Suffragette portrays the extent to which suffragettes would fight and make themselves known. Many women were put in prison on numerous occasions because they were protesting for the right to be recognised as equals with men. As soon as they were released from prison, they went back to campaigning, protesting and using militant tactics to make their cause known. Even when prison sentences became longer and strenuous for women, when they went on hunger strikes and as a result were force fed, and who were seen in the eyes of the law as repeating offenders and law breakers, they still continued to fight. Another suffragette in the film argues, if the government want women to be respectable, then make the law respectable.

An illustration of a suffragette being force fed in prison

The extreme extent one woman went to for the suffragette cause to be heard was at the Epson Down Racecourse in Surrey on 8th June 1913. Emily Davison stepped in front of the King’s horse during a race and died four days later. This incident became internationally known, and thousands of suffragettes attended the procession of Davison’s coffin through London. I had forgotten about Davison’s act of stepping out in front of a horse, until the film showed this scene. The film portrayed Davison’s intention to put a banner written with ‘Votes for Women’ onto the King’s horse, at a part of the race course where people were filming the race. The moment when she was knocked over and trampled on was captured on film. The scene was heartbreaking, and even more so when the film concluded with actual footage from the funeral procession which took place on 14th June 1913, and was organised by the WSPU.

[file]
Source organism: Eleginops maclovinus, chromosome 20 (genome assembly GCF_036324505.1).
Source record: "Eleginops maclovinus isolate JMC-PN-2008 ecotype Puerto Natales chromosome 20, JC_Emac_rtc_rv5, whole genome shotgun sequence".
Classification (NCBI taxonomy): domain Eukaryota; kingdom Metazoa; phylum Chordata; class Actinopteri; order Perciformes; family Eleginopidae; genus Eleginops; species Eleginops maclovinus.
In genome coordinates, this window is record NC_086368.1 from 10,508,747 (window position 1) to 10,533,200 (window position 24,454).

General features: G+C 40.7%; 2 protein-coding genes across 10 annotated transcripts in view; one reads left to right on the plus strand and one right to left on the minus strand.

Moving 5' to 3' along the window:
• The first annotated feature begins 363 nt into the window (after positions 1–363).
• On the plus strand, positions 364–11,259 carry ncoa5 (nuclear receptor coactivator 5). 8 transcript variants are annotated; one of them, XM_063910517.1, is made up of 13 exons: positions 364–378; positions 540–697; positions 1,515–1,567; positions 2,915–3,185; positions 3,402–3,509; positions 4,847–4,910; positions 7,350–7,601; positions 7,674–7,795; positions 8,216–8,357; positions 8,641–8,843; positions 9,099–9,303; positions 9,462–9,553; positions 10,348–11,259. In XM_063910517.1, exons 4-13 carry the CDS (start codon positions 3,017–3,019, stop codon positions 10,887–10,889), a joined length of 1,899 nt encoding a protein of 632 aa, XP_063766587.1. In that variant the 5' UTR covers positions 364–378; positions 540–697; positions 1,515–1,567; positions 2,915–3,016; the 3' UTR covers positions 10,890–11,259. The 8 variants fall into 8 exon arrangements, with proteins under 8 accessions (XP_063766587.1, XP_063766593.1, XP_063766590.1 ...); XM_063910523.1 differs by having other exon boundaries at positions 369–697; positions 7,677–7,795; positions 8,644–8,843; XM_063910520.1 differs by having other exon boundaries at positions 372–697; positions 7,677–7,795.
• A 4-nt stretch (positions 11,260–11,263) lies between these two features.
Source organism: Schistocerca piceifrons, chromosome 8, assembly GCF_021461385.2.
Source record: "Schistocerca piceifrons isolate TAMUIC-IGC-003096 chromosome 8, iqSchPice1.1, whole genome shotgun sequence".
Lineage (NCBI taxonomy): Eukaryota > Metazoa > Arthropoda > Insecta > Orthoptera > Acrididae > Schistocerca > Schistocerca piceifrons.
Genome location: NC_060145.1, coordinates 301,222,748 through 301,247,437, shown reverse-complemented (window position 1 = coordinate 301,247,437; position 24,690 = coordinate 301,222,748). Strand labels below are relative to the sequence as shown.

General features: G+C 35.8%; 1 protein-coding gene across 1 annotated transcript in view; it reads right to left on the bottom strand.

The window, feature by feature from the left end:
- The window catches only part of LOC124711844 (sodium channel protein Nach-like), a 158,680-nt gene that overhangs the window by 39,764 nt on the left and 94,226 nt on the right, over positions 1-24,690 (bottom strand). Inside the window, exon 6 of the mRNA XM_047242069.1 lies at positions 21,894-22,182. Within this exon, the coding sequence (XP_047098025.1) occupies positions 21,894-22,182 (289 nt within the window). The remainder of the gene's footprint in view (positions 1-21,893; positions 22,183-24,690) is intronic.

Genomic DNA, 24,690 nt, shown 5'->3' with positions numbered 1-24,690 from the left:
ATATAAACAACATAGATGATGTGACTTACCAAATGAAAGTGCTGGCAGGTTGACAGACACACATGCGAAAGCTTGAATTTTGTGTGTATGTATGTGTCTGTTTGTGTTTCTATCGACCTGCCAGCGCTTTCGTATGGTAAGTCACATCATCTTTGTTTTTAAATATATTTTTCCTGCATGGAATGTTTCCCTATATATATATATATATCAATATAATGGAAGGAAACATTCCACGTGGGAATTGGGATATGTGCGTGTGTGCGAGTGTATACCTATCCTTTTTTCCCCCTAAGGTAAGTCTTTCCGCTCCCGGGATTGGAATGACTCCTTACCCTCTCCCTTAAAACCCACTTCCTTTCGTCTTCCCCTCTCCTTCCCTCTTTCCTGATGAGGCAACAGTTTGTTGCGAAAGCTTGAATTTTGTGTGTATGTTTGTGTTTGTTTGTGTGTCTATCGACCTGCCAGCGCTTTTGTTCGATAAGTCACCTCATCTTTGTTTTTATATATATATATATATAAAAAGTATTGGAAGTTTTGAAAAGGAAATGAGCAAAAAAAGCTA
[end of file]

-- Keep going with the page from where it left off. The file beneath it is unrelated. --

Emily Davison (1872-1913)

Just before the credits rolled onto the screen, information was given about what happened after the funeral. Interestingly, the dates of when women gained the vote in different countries was shown, which was incredible to see. New Zealand was the first country to grant full female suffrage in 1893. From this date up until the present, date after date and country after country showed when women around the world were allowed to vote. I feel especially ignorant that I didn’t know that women in Saudi Arabia are only just being considered to be given the right to vote in 2015.

I was crying at the end of the film, not just because of the death of Davison, but because of the reminder of the years of suffering and protesting suffragettes went through in order for women to be recognised as citizens and for the right to vote. My great-grandmother was a suffragette who chained herself to the town hall in Leicester, another tactic used by women in order to be heard. I am eternally grateful to my great-grandmother and all of the women who worked extremely hard in their campaigns and protests, who sacrificed themselves, not necessarily like Davison but in other ways such as going to prison numerous times and being beaten up by authorities, and were brave enough at a time in Britain when it was a man’s world. If the thousands of women did not defy their gender stereotypes of being silent and submissive, then what would life be like now?


Many thanks,

Clare Bear